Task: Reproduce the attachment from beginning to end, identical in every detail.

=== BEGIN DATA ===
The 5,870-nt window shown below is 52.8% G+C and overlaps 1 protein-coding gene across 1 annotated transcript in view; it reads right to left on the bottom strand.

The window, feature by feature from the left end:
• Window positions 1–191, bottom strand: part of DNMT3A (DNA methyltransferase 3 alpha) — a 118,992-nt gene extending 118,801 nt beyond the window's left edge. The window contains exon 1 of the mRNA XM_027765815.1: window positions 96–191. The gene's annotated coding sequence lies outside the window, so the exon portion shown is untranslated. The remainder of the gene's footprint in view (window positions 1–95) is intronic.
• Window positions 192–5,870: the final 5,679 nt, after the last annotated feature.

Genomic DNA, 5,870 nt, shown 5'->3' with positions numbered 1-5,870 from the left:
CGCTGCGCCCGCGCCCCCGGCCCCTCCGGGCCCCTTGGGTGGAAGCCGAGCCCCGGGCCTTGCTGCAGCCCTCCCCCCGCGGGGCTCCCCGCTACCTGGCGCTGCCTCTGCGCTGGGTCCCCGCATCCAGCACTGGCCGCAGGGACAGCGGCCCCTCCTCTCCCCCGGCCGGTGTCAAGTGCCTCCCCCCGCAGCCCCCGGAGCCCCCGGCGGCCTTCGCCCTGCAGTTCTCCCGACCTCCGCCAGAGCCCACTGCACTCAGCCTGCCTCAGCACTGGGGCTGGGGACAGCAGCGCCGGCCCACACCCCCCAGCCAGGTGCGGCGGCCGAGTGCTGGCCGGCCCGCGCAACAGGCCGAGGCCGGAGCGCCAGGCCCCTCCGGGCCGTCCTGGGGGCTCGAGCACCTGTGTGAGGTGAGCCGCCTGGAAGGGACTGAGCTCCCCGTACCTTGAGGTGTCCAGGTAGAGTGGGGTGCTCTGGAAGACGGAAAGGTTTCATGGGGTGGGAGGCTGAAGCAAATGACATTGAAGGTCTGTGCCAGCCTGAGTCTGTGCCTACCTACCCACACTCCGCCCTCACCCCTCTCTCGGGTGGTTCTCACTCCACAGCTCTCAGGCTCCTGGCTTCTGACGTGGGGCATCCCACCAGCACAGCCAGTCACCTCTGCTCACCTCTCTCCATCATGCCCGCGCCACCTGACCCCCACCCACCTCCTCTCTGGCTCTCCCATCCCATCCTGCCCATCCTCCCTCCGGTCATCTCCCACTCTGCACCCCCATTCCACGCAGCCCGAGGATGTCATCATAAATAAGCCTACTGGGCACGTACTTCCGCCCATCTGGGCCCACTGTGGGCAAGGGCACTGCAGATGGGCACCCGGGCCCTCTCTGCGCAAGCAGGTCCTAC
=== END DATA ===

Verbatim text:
The 5,870-nt window shown below is 52.8% G+C and overlaps 1 protein-coding gene across 1 annotated transcript in view; it reads right to left on the bottom strand.

The window, feature by feature from the left end:
• Window positions 1–191, bottom strand: part of DNMT3A (DNA methyltransferase 3 alpha) — a 118,992-nt gene extending 118,801 nt beyond the window's left edge. The window contains exon 1 of the mRNA XM_027765815.1: window positions 96–191. The gene's annotated coding sequence lies outside the window, so the exon portion shown is untranslated. The remainder of the gene's footprint in view (window positions 1–95) is intronic.
• Window positions 192–5,870: the final 5,679 nt, after the last annotated feature.

Genomic DNA, 5,870 nt, shown 5'->3' with positions numbered 1-5,870 from the left:
CGCTGCGCCCGCGCCCCCGGCCCCTCCGGGCCCCTTGGGTGGAAGCCGAGCCCCGGGCCTTGCTGCAGCCCTCCCCCCGCGGGGCTCCCCGCTACCTGGCGCTGCCTCTGCGCTGGGTCCCCGCATCCAGCACTGGCCGCAGGGACAGCGGCCCCTCCTCTCCCCCGGCCGGTGTCAAGTGCCTCCCCCCGCAGCCCCCGGAGCCCCCGGCGGCCTTCGCCCTGCAGTTCTCCCGACCTCCGCCAGAGCCCACTGCACTCAGCCTGCCTCAGCACTGGGGCTGGGGACAGCAGCGCCGGCCCACACCCCCCAGCCAGGTGCGGCGGCCGAGTGCTGGCCGGCCCGCGCAACAGGCCGAGGCCGGAGCGCCAGGCCCCTCCGGGCCGTCCTGGGGGCTCGAGCACCTGTGTGAGGTGAGCCGCCTGGAAGGGACTGAGCTCCCCGTACCTTGAGGTGTCCAGGTAGAGTGGGGTGCTCTGGAAGACGGAAAGGTTTCATGGGGTGGGAGGCTGAAGCAAATGACATTGAAGGTCTGTGCCAGCCTGAGTCTGTGCCTACCTACCCACACTCCGCCCTCACCCCTCTCTCGGGTGGTTCTCACTCCACAGCTCTCAGGCTCCTGGCTTCTGACGTGGGGCATCCCACCAGCACAGCCAGTCACCTCTGCTCACCTCTCTCCATCATGCCCGCGCCACCTGACCCCCACCCACCTCCTCTCTGGCTCTCCCATCCCATCCTGCCCATCCTCCCTCCGGTCATCTCCCACTCTGCACCCCCATTCCACGCAGCCCGAGGATGTCATCATAAATAAGCCTACTGGGCACGTACTTCCGCCCATCTGGGCCCACTGTGGGCAAGGGCACTGCAGATGGGCACCCGGGCCCTCTCTGCGCAAGCAGGTCCTAC